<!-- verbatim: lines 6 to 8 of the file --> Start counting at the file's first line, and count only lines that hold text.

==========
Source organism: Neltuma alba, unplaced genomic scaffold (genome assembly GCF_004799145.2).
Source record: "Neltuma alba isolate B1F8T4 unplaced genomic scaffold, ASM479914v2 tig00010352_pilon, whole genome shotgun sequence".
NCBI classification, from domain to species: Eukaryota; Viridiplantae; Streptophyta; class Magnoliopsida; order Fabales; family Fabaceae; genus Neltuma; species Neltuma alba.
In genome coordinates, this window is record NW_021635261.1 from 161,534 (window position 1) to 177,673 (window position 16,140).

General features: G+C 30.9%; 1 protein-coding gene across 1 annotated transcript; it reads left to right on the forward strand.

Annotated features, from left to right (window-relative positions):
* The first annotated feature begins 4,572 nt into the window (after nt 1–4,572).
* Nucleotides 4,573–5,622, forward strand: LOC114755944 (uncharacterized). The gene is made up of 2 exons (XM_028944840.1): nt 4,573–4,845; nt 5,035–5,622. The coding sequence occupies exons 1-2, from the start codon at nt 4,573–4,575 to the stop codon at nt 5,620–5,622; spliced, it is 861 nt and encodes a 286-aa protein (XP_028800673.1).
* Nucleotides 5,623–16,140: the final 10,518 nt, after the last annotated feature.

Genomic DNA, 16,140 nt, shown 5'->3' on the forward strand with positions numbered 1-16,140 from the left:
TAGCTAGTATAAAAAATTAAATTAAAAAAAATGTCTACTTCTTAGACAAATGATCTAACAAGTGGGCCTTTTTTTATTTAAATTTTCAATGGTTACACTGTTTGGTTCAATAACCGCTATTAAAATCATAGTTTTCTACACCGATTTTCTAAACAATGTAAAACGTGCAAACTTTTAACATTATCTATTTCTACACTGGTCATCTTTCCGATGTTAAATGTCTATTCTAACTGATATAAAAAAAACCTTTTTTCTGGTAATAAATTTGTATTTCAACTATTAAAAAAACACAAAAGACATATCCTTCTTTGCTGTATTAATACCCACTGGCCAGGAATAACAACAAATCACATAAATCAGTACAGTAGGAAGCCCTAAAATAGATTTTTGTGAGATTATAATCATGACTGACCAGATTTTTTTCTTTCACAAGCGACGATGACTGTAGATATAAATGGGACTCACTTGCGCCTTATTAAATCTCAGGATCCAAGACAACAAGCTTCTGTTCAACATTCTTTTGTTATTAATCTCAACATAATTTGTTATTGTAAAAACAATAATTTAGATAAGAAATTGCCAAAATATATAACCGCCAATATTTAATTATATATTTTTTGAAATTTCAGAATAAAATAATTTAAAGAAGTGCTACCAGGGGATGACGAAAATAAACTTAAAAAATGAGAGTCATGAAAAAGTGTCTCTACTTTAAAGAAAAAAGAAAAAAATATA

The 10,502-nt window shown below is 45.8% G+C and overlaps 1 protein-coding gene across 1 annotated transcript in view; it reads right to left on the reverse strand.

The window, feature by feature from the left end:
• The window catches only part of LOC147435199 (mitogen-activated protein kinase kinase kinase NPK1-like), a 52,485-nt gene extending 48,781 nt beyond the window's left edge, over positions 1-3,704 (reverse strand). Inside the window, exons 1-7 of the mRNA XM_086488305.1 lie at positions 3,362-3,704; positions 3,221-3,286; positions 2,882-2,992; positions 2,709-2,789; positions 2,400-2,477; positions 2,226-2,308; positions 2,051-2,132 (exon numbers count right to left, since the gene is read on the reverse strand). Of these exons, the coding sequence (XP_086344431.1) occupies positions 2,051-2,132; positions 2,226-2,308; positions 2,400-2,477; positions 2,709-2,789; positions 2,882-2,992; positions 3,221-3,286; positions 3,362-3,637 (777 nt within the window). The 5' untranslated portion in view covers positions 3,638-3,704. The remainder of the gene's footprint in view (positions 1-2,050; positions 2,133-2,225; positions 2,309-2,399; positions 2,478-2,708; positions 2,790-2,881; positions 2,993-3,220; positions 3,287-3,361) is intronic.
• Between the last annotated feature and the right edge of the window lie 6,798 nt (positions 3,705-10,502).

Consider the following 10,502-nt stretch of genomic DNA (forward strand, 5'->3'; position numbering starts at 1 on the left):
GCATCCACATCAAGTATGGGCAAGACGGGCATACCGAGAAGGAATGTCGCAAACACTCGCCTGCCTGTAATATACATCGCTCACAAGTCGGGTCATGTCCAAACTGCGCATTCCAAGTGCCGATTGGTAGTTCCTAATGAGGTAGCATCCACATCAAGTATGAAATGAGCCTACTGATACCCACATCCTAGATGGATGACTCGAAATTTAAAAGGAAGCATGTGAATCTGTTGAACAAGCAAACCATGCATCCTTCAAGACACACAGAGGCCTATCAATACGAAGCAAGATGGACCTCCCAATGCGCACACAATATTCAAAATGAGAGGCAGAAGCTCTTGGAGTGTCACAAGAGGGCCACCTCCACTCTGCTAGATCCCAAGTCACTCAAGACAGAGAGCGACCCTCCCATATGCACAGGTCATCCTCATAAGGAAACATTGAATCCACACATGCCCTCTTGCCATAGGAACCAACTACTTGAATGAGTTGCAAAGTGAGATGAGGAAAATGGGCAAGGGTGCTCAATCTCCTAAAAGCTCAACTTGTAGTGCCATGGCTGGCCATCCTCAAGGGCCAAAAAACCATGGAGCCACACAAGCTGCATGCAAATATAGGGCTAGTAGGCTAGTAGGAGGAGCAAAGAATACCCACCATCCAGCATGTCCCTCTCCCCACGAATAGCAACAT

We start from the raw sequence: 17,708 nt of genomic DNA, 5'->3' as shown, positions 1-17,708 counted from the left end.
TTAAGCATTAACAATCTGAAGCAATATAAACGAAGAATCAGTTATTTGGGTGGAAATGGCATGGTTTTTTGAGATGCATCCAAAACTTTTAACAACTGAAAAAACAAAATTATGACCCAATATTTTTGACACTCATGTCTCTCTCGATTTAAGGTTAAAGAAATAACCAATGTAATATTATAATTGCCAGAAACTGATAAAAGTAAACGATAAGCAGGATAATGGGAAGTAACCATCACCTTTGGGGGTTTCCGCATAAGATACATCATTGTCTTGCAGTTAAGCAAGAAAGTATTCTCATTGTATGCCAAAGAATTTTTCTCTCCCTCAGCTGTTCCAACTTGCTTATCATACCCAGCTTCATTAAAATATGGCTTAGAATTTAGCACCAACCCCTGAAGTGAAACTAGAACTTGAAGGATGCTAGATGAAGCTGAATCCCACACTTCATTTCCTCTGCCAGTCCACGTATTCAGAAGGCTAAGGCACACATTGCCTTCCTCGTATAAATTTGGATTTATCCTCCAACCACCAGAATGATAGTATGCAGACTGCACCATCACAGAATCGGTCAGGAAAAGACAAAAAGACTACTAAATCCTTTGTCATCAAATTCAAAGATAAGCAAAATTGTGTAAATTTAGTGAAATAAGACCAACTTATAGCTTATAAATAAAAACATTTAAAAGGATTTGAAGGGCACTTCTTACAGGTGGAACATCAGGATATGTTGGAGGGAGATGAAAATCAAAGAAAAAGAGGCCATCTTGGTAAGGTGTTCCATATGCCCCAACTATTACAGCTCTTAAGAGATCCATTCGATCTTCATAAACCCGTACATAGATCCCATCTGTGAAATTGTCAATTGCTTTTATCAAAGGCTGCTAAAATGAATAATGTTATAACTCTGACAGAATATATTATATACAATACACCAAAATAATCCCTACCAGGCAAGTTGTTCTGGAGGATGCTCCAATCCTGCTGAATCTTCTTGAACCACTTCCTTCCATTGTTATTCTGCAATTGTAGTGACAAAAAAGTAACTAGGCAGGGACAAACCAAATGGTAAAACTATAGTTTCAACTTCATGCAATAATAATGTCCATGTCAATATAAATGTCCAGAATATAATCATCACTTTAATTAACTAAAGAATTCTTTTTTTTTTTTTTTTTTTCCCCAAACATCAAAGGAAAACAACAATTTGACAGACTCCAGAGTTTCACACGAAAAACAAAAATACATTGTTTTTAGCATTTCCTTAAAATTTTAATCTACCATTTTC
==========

Annotated features, from left to right (window-relative positions):
* The first annotated feature begins 4,572 nt into the window (after nt 1–4,572).
* Nucleotides 4,573–5,622, forward strand: LOC114755944 (uncharacterized). The gene is made up of 2 exons (XM_028944840.1): nt 4,573–4,845; nt 5,035–5,622. The coding sequence occupies exons 1-2, from the start codon at nt 4,573–4,575 to the stop codon at nt 5,620–5,622; spliced, it is 861 nt and encodes a 286-aa protein (XP_028800673.1).